Evaluation of the Effects of Flushing Feed Manufacturing Equipment with Chemically- Treated Rice Hulls on Porcine Epidemic Diarrhea Virus Cross Contamination During Feed ManufacturingKansas Agricultural Experiment Station Research Reports
- chemical treatment,
- medium chain fatty acid,
AbstractVarious strategies have been proposed to mitigate potential risk of porcine epidemic diarrhea virus (PEDV) transmission via feed and feed ingredients. Wet decontamination has been found to be the most effective decontamination of feed mill surfaces; however, this is not practical on a commercial feed production-scale. Another potential mitigation strategy, easier to implement, would be using chemically-treated rice hulls flushed through the feed manufacturing equipment. The objective of this experiment was to determine the impact of MCFA- or formaldehyde-treated rice hull flush batches as potential PEDV mitigation strategies during feed manufacturing. Feed without evidence of PEDV RNA contamination was inoculated with PEDV. Based on PCR analysis, this feed had a Ct = 30.2 and was confirmed infective in bioassay. After manufacture of PEDV positive feed, untreated rice hulls, or rice hulls treated with Sal CURB, 2%, or 10% medium chain fatty acid blend (MCFA; 1:1:1 ratio of caproic, caprylic, and capric acid) were flushed through laboratory-scale mixers. For the untreated rice hulls, 3 of 6 samples had detectable PEDV RNA (avg. Ct = 41.4) while 1 of 6 Sal CURB treated rice hull flush samples and 2 of 6 of the 2% MCFA rice hull flush samples had detectable PEDV RNA. However, PEDV RNA was not detected in any of the 10% MCFA rice hull flush samples. Additionally, rice hulls treated with 10% MCFA were mixed and discharged through a production-scale mixer and bucket elevator following manufacturing of PEDV positive feed. In the production-scale system, no rice hull flush or feed samples from the mixer following chemically-treated rice hull flush had detectable PEDV RNA. However, one 10% MCFA rice hull sample collected from the bucket elevator discharge spout had detectable PEDV RNA. Dust collected following mixing of PEDV-contaminated feed had a large quantity of PEDV RNA (avg. Ct = 29.4). Dust collected immediately after the 10% MCFA rice hull flush batch had a reduced quantity of PEDV RNA (Ct = 33.7), and the subsequent feed following the 10% rice hull flush had no detectable PEDV RNA. Pigs inoculated with dust collected after manufacturing PEDV-positive feed were shedding PEDV RNA by 2 dpi and continued to have detectable RNA until necropsy. Dust collected from the 10% MCFA rice hull flush batch or the subsequent batch was not infective. Overall, the use of rice hull flushes effectively reduced the quantity of detectable RNA present after mixing a batch of PEDV-positive feed. Chemical treatment of rice hulls with Sal CURB and 10% MCFA provided additional reduction in detectable RNA present in the rice hull flush samples. Finally, dust collected after manufacturing PEDVinoculated feed contains a very high quantity of viral RNA and was found infective, demonstrating it has the potential to serve as a vector for PEDV transmission.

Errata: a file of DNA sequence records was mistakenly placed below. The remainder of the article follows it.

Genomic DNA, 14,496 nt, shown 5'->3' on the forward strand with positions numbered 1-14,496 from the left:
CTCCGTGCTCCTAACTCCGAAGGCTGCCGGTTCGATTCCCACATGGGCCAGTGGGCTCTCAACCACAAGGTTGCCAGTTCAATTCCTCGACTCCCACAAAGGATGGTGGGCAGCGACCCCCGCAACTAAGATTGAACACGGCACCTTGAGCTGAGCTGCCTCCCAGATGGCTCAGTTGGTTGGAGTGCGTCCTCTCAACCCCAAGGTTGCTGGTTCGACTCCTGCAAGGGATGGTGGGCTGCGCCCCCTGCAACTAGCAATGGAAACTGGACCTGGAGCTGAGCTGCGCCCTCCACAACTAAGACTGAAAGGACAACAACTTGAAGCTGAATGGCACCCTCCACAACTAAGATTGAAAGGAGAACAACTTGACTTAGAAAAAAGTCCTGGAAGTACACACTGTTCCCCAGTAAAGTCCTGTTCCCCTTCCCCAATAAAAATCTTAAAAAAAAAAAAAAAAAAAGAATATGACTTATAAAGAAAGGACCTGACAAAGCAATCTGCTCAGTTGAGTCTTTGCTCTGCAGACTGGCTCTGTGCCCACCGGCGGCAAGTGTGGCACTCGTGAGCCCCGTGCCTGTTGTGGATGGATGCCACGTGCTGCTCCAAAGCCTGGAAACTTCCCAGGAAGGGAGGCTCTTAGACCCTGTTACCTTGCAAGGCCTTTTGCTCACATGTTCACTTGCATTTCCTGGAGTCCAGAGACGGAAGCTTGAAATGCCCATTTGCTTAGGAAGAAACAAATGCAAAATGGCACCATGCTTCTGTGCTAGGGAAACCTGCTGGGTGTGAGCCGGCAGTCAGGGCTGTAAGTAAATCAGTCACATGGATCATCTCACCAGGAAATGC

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Citation InformationJ. T. Gebhardt, J. C. Woodworth, C. K. Jones, Phillip Charles Gauger, et al.. "Evaluation of the Effects of Flushing Feed Manufacturing Equipment with Chemically- Treated Rice Hulls on Porcine Epidemic Diarrhea Virus Cross Contamination During Feed Manufacturing"
Available at: http://works.bepress.com/alejandro_ramirez/34/